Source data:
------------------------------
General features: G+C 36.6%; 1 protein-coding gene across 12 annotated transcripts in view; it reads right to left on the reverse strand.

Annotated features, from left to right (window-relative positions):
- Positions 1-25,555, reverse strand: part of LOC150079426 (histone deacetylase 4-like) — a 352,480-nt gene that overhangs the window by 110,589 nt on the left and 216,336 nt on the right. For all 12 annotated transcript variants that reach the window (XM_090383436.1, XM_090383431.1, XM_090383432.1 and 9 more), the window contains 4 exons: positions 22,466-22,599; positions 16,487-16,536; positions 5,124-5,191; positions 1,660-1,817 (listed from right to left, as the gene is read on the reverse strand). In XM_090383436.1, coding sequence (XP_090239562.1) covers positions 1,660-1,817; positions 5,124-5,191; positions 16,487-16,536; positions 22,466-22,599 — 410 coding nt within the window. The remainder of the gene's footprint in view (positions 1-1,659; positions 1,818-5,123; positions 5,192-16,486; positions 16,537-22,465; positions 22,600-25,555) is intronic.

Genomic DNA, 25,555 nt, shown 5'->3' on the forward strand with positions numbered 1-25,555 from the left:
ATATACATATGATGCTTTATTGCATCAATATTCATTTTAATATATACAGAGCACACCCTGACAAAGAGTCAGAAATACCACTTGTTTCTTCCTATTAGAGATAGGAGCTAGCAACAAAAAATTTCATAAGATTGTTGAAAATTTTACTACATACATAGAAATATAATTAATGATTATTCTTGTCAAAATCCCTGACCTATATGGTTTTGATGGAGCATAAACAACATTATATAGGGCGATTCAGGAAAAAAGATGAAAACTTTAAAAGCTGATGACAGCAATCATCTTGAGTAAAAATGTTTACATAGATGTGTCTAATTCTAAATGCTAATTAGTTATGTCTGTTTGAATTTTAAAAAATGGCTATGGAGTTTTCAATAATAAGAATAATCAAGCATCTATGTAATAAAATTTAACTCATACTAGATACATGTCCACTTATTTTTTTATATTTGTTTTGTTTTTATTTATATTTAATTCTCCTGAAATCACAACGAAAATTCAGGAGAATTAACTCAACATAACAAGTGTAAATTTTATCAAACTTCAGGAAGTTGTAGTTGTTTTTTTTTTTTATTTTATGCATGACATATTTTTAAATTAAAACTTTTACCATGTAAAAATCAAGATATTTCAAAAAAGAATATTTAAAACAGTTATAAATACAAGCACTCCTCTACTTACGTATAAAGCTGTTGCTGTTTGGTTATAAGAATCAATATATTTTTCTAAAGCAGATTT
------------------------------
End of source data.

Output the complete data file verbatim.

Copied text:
General features: G+C 36.6%; 1 protein-coding gene across 12 annotated transcripts in view; it reads right to left on the reverse strand.

Annotated features, from left to right (window-relative positions):
- Positions 1-25,555, reverse strand: part of LOC150079426 (histone deacetylase 4-like) — a 352,480-nt gene that overhangs the window by 110,589 nt on the left and 216,336 nt on the right. For all 12 annotated transcript variants that reach the window (XM_090383436.1, XM_090383431.1, XM_090383432.1 and 9 more), the window contains 4 exons: positions 22,466-22,599; positions 16,487-16,536; positions 5,124-5,191; positions 1,660-1,817 (listed from right to left, as the gene is read on the reverse strand). In XM_090383436.1, coding sequence (XP_090239562.1) covers positions 1,660-1,817; positions 5,124-5,191; positions 16,487-16,536; positions 22,466-22,599 — 410 coding nt within the window. The remainder of the gene's footprint in view (positions 1-1,659; positions 1,818-5,123; positions 5,192-16,486; positions 16,537-22,465; positions 22,600-25,555) is intronic.

Genomic DNA, 25,555 nt, shown 5'->3' on the forward strand with positions numbered 1-25,555 from the left:
ATATACATATGATGCTTTATTGCATCAATATTCATTTTAATATATACAGAGCACACCCTGACAAAGAGTCAGAAATACCACTTGTTTCTTCCTATTAGAGATAGGAGCTAGCAACAAAAAATTTCATAAGATTGTTGAAAATTTTACTACATACATAGAAATATAATTAATGATTATTCTTGTCAAAATCCCTGACCTATATGGTTTTGATGGAGCATAAACAACATTATATAGGGCGATTCAGGAAAAAAGATGAAAACTTTAAAAGCTGATGACAGCAATCATCTTGAGTAAAAATGTTTACATAGATGTGTCTAATTCTAAATGCTAATTAGTTATGTCTGTTTGAATTTTAAAAAATGGCTATGGAGTTTTCAATAATAAGAATAATCAAGCATCTATGTAATAAAATTTAACTCATACTAGATACATGTCCACTTATTTTTTTATATTTGTTTTGTTTTTATTTATATTTAATTCTCCTGAAATCACAACGAAAATTCAGGAGAATTAACTCAACATAACAAGTGTAAATTTTATCAAACTTCAGGAAGTTGTAGTTGTTTTTTTTTTTTATTTTATGCATGACATATTTTTAAATTAAAACTTTTACCATGTAAAAATCAAGATATTTCAAAAAAGAATATTTAAAACAGTTATAAATACAAGCACTCCTCTACTTACGTATAAAGCTGTTGCTGTTTGGTTATAAGAATCAATATATTTTTCTAAAGCAGATTT